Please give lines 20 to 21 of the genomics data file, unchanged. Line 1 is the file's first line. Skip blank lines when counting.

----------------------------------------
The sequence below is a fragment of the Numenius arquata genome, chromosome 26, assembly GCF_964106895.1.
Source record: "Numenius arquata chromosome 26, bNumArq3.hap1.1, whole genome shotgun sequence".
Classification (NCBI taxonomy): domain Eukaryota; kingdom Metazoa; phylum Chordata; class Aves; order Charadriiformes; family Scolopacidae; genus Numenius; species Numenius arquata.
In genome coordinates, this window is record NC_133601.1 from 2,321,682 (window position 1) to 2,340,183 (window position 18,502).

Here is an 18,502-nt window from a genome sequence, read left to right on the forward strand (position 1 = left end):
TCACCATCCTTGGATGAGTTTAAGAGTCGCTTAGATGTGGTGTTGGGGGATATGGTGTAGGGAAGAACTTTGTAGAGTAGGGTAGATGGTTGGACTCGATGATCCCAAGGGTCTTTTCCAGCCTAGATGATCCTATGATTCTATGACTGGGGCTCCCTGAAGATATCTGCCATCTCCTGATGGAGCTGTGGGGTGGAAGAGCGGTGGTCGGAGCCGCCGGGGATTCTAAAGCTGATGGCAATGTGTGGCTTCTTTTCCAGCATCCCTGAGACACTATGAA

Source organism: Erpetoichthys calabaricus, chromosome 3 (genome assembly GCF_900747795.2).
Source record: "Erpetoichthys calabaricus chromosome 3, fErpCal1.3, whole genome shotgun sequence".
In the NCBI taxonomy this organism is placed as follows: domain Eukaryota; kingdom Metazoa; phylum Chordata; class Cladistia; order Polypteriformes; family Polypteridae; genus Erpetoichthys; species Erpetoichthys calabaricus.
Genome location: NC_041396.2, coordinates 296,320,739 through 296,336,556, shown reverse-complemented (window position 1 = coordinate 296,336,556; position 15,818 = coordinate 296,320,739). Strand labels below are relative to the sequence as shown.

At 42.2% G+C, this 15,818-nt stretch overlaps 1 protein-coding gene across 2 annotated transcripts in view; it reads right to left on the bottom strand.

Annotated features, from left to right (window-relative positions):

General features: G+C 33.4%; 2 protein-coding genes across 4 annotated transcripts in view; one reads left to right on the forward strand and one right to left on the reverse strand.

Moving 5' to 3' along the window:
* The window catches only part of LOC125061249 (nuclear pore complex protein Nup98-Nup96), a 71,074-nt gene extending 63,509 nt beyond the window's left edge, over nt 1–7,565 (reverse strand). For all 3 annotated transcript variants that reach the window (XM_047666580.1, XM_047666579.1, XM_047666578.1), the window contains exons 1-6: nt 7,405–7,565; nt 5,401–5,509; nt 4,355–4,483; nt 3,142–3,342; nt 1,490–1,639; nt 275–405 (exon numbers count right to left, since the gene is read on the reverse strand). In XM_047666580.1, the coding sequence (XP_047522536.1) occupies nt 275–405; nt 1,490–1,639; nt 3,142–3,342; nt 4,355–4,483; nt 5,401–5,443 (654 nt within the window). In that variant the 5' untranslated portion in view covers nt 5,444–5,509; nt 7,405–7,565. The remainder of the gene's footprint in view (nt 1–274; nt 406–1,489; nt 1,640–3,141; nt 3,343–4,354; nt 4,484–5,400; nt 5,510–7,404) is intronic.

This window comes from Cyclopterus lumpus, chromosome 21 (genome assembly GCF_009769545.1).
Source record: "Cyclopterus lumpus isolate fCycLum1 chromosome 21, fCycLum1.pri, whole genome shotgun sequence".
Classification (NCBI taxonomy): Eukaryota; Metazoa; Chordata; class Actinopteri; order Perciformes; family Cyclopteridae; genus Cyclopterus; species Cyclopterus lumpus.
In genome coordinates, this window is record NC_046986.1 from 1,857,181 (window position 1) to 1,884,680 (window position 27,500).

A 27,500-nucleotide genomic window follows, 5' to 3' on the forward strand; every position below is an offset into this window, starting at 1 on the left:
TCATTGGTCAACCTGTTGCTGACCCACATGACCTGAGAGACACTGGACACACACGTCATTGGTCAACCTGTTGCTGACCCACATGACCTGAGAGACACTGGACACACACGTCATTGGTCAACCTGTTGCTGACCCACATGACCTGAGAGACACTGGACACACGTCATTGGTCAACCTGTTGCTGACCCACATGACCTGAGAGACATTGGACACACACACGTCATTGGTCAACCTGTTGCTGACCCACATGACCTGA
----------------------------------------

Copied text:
A 27,500-nucleotide genomic window follows, 5' to 3' on the forward strand; every position below is an offset into this window, starting at 1 on the left:
TCATTGGTCAACCTGTTGCTGACCCACATGACCTGAGAGACACTGGACACACACGTCATTGGTCAACCTGTTGCTGACCCACATGACCTGAGAGACACTGGACACACACGTCATTGGTCAACCTGTTGCTGACCCACATGACCTGAGAGACACTGGACACACGTCATTGGTCAACCTGTTGCTGACCCACATGACCTGAGAGACATTGGACACACACACGTCATTGGTCAACCTGTTGCTGACCCACATGACCTGA